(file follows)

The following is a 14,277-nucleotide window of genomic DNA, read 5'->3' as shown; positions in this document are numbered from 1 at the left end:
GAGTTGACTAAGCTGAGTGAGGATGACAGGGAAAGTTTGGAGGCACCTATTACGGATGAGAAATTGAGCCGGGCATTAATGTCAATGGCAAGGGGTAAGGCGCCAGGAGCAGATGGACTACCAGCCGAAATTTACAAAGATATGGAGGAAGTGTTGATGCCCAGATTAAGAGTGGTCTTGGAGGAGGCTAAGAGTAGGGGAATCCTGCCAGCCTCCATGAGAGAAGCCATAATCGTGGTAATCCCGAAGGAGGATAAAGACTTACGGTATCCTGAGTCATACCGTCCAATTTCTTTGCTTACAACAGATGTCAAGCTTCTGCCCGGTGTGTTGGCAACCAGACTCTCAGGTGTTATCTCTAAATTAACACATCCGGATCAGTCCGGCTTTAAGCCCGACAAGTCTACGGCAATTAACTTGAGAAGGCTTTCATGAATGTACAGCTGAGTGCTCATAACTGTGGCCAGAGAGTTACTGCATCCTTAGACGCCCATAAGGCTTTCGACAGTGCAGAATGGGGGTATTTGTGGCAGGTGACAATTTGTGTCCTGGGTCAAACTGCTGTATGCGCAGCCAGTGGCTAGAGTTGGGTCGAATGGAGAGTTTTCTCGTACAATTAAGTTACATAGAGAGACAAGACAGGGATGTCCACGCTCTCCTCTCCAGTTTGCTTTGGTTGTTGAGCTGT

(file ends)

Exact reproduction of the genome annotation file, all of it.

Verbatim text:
The following is a 14,277-nucleotide window of genomic DNA, read 5'->3' as shown; positions in this document are numbered from 1 at the left end:
GAGTTGACTAAGCTGAGTGAGGATGACAGGGAAAGTTTGGAGGCACCTATTACGGATGAGAAATTGAGCCGGGCATTAATGTCAATGGCAAGGGGTAAGGCGCCAGGAGCAGATGGACTACCAGCCGAAATTTACAAAGATATGGAGGAAGTGTTGATGCCCAGATTAAGAGTGGTCTTGGAGGAGGCTAAGAGTAGGGGAATCCTGCCAGCCTCCATGAGAGAAGCCATAATCGTGGTAATCCCGAAGGAGGATAAAGACTTACGGTATCCTGAGTCATACCGTCCAATTTCTTTGCTTACAACAGATGTCAAGCTTCTGCCCGGTGTGTTGGCAACCAGACTCTCAGGTGTTATCTCTAAATTAACACATCCGGATCAGTCCGGCTTTAAGCCCGACAAGTCTACGGCAATTAACTTGAGAAGGCTTTCATGAATGTACAGCTGAGTGCTCATAACTGTGGCCAGAGAGTTACTGCATCCTTAGACGCCCATAAGGCTTTCGACAGTGCAGAATGGGGGTATTTGTGGCAGGTGACAATTTGTGTCCTGGGTCAAACTGCTGTATGCGCAGCCAGTGGCTAGAGTTGGGTCGAATGGAGAGTTTTCTCGTACAATTAAGTTACATAGAGAGACAAGACAGGGATGTCCACGCTCTCCTCTCCAGTTTGCTTTGGTTGTTGAGCTGT